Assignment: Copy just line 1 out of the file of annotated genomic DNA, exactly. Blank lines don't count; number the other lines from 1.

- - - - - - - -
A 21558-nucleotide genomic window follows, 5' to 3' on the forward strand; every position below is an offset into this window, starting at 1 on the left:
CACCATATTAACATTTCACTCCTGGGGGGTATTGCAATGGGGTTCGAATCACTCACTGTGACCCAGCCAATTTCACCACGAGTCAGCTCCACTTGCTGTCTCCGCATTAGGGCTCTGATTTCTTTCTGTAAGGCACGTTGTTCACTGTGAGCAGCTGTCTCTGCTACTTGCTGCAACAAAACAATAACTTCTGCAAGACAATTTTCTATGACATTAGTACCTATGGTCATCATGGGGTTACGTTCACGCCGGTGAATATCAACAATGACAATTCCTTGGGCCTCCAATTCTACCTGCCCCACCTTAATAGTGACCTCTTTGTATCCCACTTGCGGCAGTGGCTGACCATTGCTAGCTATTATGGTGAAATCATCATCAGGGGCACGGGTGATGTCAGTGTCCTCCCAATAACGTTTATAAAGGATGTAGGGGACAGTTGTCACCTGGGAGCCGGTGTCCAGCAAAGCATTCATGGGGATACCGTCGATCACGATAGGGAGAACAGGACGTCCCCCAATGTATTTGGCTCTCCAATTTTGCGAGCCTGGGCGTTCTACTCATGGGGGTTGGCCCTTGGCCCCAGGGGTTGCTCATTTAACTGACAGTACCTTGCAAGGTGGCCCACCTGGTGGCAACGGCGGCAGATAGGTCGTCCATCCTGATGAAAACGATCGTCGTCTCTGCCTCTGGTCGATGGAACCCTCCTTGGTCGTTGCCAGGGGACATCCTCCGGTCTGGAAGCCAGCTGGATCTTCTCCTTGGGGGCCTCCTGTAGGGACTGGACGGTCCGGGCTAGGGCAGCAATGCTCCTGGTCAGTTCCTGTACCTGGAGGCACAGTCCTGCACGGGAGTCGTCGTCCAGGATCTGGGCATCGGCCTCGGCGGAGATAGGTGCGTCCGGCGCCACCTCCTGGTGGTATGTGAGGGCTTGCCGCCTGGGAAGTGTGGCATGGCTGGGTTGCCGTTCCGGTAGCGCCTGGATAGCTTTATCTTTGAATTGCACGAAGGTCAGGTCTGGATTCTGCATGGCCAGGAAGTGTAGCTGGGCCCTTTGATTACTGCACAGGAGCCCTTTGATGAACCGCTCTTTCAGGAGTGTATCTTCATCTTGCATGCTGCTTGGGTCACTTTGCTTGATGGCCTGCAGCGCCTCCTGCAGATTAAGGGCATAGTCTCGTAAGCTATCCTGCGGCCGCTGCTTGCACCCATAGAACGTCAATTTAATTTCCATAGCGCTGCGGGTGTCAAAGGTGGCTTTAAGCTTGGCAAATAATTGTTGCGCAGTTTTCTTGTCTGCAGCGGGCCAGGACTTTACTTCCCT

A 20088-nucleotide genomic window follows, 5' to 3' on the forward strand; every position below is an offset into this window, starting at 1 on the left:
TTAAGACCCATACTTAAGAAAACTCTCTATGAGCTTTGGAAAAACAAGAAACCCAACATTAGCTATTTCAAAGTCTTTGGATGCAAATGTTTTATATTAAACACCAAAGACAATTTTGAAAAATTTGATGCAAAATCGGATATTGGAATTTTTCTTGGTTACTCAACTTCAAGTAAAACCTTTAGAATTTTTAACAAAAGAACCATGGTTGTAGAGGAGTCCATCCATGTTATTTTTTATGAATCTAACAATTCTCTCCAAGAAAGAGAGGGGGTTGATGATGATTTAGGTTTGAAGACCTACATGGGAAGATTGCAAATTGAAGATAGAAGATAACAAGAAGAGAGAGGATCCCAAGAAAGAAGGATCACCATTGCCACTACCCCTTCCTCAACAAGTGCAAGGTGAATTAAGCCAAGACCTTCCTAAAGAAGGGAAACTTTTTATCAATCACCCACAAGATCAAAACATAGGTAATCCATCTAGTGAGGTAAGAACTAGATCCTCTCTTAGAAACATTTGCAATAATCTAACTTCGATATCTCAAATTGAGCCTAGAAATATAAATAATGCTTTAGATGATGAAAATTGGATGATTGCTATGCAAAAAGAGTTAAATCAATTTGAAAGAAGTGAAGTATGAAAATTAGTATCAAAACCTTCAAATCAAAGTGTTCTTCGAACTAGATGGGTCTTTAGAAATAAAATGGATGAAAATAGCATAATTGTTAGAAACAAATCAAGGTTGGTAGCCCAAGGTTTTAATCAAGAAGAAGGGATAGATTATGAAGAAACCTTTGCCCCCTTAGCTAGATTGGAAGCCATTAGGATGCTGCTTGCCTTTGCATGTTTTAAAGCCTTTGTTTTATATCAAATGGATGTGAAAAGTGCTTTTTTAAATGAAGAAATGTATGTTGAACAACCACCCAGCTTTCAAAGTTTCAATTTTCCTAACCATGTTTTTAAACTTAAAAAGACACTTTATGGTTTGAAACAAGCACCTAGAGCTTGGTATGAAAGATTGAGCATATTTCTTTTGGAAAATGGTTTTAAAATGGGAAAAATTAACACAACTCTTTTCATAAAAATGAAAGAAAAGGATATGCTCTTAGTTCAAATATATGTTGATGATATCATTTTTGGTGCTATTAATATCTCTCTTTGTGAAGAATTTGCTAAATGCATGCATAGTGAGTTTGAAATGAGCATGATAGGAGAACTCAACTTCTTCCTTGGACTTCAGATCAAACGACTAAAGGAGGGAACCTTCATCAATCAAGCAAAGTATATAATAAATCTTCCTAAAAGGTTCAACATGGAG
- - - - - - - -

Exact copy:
A 21558-nucleotide genomic window follows, 5' to 3' on the forward strand; every position below is an offset into this window, starting at 1 on the left: